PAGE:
Home environments differ vastly in terms of things like set-up and facilities, flatmates or children, volume, lighting, temperature and air flow. For some employees, or just for certain tasks of a job, the office is a much better place to get work done, as well as providing a space for more culture-engagement and social connection that can’t be found at home.

Surprisingly, the single biggest predictor of workplace productivity and engagement is not what we’re doing, but who we’re working with. When we feel close to our team members, we’re uniquely motivated to take actions that benefit the business and lead to innovation. For example, by shifting the percentage of people with work best friends from 20 percent to 60 percent, companies can achieve a 12% increase in profits.

“While connection and relationship building is possible virtually and there are so many creative things we’re seeing happen, we really feel there is a different level of connection that happens in person. It really makes a huge difference in terms of building trust and psychological safety,” says Kalyn Ponti, CEO of Humankind.

Reap the rewards: A hybrid approach

Flexibility is empowering. Taking the time to create a hybrid working model that works for your organisation gives people the best of both worlds. It can give people the freedom to work at home when it suits them, while the option of the office space is fantastic for collaboration, connection and culture-building.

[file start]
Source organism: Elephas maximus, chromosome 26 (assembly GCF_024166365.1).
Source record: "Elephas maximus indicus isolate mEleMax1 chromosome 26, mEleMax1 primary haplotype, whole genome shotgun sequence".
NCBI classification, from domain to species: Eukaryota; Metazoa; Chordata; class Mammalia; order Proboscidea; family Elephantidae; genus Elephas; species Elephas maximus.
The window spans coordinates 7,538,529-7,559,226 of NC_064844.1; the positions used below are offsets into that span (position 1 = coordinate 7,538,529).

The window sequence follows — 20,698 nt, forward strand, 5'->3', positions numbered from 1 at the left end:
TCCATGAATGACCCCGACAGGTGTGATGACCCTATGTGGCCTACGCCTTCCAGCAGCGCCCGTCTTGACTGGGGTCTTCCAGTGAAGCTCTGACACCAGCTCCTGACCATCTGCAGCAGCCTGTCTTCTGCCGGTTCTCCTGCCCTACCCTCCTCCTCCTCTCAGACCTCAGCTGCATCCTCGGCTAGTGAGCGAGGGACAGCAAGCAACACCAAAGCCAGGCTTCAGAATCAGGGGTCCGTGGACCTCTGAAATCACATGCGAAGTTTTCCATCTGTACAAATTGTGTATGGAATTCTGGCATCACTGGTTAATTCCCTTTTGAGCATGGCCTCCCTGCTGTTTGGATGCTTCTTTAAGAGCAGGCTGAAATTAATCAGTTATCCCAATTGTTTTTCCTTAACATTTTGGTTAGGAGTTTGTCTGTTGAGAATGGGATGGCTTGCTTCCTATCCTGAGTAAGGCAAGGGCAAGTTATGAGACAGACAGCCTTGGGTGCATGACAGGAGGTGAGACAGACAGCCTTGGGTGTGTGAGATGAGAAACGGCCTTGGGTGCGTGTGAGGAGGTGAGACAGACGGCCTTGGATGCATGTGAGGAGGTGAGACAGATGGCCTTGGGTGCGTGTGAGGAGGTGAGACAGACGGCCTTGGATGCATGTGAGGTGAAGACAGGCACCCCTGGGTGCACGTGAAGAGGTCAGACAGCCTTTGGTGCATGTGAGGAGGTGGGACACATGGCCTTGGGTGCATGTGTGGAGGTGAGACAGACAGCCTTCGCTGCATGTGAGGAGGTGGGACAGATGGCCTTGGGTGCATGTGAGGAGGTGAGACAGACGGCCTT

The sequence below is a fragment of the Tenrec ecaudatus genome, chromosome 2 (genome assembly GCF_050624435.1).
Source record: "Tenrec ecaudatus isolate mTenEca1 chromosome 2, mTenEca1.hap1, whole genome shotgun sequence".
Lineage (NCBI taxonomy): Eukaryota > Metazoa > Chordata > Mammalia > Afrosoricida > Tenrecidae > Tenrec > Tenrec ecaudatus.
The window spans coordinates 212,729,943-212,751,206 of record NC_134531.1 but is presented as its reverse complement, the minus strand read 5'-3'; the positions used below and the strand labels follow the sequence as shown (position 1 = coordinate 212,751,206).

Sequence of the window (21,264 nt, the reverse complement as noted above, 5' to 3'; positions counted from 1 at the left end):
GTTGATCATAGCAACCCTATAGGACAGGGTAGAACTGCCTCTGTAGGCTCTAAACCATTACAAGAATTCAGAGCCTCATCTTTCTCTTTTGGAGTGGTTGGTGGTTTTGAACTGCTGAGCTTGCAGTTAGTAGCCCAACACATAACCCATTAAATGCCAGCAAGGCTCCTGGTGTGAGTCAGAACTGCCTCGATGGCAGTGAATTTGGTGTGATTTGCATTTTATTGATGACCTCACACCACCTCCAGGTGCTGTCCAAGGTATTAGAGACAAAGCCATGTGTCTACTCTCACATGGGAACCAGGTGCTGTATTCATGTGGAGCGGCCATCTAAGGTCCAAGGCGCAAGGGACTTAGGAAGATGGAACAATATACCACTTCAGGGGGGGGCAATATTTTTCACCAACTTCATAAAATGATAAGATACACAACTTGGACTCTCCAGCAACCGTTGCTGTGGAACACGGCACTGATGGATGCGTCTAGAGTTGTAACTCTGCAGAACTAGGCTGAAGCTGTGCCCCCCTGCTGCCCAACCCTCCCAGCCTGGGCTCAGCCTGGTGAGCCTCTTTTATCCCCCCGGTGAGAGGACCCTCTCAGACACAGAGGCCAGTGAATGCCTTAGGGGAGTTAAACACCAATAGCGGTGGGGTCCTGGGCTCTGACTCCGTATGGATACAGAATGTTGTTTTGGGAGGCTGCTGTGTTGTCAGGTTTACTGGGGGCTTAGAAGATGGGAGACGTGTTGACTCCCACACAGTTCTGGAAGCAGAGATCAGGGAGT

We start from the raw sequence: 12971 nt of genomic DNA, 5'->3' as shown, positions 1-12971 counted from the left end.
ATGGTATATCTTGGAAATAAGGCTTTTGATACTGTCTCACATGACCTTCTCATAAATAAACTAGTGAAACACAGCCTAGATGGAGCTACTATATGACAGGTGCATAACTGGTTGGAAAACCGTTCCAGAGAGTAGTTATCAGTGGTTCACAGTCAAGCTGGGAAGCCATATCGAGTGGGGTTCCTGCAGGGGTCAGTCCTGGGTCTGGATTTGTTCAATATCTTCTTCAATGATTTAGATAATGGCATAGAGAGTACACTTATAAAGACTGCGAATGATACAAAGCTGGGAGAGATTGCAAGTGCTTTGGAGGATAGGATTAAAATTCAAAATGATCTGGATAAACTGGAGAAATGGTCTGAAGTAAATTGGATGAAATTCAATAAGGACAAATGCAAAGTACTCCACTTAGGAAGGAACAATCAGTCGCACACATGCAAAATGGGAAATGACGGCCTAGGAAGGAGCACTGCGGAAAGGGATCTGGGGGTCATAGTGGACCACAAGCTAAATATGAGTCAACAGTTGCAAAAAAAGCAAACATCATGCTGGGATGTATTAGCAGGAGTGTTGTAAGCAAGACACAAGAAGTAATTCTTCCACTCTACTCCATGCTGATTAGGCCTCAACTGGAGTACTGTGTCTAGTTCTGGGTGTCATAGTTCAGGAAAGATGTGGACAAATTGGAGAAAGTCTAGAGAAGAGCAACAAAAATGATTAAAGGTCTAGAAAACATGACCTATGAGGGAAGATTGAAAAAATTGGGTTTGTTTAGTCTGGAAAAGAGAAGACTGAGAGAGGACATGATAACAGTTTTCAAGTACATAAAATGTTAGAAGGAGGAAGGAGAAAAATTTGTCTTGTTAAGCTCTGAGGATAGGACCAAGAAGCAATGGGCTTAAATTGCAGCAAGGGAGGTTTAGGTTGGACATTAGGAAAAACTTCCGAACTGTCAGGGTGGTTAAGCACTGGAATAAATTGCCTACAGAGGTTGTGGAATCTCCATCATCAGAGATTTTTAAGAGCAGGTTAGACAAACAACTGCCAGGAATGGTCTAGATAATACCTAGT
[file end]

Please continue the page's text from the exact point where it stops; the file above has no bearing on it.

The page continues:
Although you’ll have a higher corporate footprint and operating costs than if you went fully remote, costs can still be reduced if you choose to rethink your office space. Flexibility can lead to the ability to downsize your office space and reduce lease costs, while still retaining a central hub for collaboration, team bonding, and culture building.

Plus, giving your people the freedom to make choices about how, when and where they work best often leads to increased productivity. In fact, Gartner found that organisations with high levels of flexibility are almost three times more likely to see high employee performance.

Implementing flexible working successfully

Even if you don’t know what your working model will look like yet, communicating to your staff that you are taking a flexible approach and are interested in hearing their perspectives on what would be best for them is a positive move in itself. People want to feel heard, valued and cared for at work, and this is a great opportunity to showcase your values and build deeper levels of trust and listening within your teams.

Kursty Groves suggests taking the time to think about what truly matters for your organisation and your goals for the future. Then, use that knowledge to establish more meaningful ways of measuring performance that have no connection to office attendance, and to assess what your office space needs most.

Get to know your people, what they need, and make sure the office is set up for that. This could mean downsizing, creating a mixture of open plan spaces, meeting rooms, and bookable and shareable car parks.

Finally, creating a flexible hybrid model really does set you up for your future as a successful business. Your people will be happier and more productive, your organisation will instantly become more attractive to new talent, your costs are reduced, and learning to constantly adapt will prepare you to be resilient and flexible with every new challenge that arises.

The CEO, CFO and CHO - they’re all happy.